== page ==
January 25, 2005 11:13 AM PST
Massachusetts, California best states for nanotech
State governments collectively poured an estimated $400 million into facilities and research aimed at prodding the development of local nanotechnology industries in 2004, the study said. The federal government spent about $1 billion on nanotech projects in the same year. Nanotechnology involves building products with components or molecules measuring 100 nanometers or less. A nanometer is a billionth of a meter.
Each state has its virtues and problems. Massachusetts is home to some of the leading universities and nanotech leaders, such as Harvard's Charlie Lieber, but the state doesn't have a coordinated statewide initiative. No. 2 California, though, comes with high taxes and regulatory hurdles.
Colorado has committed little in the way of state funds, but it's home to companies such as ZettaCore, which is working on molecular memory, and the state is the recipient of federal funds.
New York, No. 10 on the list, actually provided the greatest amount of funding of any state in 2004, $150 million. A substantial portion of the funds are dedicated to building a nanotech center in Albany, a project often touted by New York Gov. George Pataki. No. 13 Washington created one of the first nanotechnology degree programs, at the University of Washington.
Arkansas, Alaska, Hawaii and Mississippi all tied for last place. The states were scored on a variety of factors, including the size of the available scientific work force, funding, local corporate taxation and patent activity. The states were then ranked on a relative basis by local population, so the nanotech activity in a given state could be viewed in proportion with its size. Hence, Texas is ranked No. 14. The state is home to Rice University, which is fairly active in nanotech, but it also has a large population.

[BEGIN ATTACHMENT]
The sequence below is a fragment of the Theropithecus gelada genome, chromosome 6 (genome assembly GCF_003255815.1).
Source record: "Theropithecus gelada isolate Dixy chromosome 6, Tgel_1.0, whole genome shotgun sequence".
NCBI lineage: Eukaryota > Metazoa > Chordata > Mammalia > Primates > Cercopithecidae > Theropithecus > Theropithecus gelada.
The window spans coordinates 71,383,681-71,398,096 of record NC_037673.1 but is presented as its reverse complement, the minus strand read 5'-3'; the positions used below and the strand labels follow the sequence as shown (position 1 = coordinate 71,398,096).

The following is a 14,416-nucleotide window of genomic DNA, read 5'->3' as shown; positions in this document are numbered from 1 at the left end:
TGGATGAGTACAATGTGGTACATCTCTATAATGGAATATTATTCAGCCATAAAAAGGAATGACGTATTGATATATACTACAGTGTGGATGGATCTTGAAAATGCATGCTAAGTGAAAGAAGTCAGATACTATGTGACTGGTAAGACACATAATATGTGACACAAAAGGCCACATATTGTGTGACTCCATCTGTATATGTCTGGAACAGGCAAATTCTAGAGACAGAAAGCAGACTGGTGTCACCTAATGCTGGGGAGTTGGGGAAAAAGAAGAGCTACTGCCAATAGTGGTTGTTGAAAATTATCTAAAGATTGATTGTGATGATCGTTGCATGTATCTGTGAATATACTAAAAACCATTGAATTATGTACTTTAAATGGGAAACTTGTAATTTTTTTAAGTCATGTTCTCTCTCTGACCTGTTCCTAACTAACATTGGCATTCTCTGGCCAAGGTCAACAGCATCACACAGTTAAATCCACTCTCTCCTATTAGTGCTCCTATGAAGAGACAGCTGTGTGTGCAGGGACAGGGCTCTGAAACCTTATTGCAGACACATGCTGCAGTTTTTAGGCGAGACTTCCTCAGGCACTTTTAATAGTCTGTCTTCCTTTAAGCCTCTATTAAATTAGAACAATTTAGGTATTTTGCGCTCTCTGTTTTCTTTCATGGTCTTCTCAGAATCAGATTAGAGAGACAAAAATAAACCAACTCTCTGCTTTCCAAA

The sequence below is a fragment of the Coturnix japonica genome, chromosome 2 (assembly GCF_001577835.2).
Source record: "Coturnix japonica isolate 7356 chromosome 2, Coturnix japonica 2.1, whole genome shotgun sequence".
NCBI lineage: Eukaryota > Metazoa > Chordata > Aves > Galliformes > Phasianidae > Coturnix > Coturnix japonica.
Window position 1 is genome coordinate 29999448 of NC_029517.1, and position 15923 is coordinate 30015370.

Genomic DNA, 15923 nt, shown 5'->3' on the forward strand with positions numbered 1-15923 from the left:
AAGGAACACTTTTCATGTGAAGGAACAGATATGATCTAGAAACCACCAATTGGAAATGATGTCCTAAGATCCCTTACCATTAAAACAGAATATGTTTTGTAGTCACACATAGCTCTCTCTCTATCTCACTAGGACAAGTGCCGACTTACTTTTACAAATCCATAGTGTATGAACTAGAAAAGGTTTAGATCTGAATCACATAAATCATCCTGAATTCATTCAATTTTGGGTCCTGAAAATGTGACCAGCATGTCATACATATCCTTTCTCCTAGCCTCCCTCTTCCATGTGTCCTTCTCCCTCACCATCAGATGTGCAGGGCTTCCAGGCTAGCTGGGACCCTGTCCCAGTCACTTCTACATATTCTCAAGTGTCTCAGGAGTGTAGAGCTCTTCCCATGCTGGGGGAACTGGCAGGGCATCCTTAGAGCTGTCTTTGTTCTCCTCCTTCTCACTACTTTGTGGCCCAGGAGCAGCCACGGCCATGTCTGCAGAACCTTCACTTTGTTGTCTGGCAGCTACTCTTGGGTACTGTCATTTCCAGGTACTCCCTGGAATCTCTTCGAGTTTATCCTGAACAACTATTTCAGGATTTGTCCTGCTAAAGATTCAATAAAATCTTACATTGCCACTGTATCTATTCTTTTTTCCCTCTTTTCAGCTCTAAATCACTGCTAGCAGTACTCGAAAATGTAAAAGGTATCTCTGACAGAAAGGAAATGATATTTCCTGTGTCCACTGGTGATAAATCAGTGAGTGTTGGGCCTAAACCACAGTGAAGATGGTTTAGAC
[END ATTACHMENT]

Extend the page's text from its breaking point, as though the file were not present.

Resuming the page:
To date, only a few nanotechnology products have hit the market, and few of the several start-ups in the area have become large, profitable ventures. Nanosys, one of the more celebrated companies, cancelled its IPO last year.
Still, several scientists and analysts believe the field will one day make for a large market. If anything, governments are willing to spend money on nanotech. In 1997, government-funded research worldwide for nanotechnology came to about $500 million. In 2003, it rose to $3.5 billion, according to Paolo Gargini, director of technology strategy at Intel.
"For 20 years, there had been no investment in the basic sciences," Gargini said in a presentation last fall. "It was like Santa Claus was coming to town."
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